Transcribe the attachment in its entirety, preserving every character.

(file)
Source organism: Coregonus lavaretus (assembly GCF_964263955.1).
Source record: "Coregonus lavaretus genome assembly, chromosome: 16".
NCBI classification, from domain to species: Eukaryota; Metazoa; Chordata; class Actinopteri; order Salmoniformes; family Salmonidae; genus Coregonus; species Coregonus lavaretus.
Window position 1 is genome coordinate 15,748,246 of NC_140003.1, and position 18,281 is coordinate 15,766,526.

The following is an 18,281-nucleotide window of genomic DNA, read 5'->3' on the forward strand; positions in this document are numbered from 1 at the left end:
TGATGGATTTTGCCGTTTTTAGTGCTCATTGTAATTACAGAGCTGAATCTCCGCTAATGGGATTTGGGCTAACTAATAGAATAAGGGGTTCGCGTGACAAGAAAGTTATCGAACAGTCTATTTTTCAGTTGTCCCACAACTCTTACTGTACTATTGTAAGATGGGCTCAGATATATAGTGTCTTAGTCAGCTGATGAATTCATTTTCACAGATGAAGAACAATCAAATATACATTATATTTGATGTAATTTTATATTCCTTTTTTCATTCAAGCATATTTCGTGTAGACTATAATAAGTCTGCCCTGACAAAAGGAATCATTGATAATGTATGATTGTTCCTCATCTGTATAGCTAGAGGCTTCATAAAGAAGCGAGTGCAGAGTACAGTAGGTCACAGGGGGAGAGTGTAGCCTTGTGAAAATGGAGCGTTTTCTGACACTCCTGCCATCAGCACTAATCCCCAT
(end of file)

Source organism: Coregonus lavaretus (assembly GCF_964263955.1).
Source record: "Coregonus lavaretus genome assembly, chromosome: 16".
NCBI classification, from domain to species: Eukaryota; Metazoa; Chordata; class Actinopteri; order Salmoniformes; family Salmonidae; genus Coregonus; species Coregonus lavaretus.
Window position 1 is genome coordinate 15,748,246 of NC_140003.1, and position 18,281 is coordinate 15,766,526.

The following is an 18,281-nucleotide window of genomic DNA, read 5'->3' on the forward strand; positions in this document are numbered from 1 at the left end:
TGATGGATTTTGCCGTTTTTAGTGCTCATTGTAATTACAGAGCTGAATCTCCGCTAATGGGATTTGGGCTAACTAATAGAATAAGGGGTTCGCGTGACAAGAAAGTTATCGAACAGTCTATTTTTCAGTTGTCCCACAACTCTTACTGTACTATTGTAAGATGGGCTCAGATATATAGTGTCTTAGTCAGCTGATGAATTCATTTTCACAGATGAAGAACAATCAAATATACATTATATTTGATGTAATTTTATATTCCTTTTTTCATTCAAGCATATTTCGTGTAGACTATAATAAGTCTGCCCTGACAAAAGGAATCATTGATAATGTATGATTGTTCCTCATCTGTATAGCTAGAGGCTTCATAAAGAAGCGAGTGCAGAGTACAGTAGGTCACAGGGGGAGAGTGTAGCCTTGTGAAAATGGAGCGTTTTCTGACACTCCTGCCATCAGCACTAATCCCCAT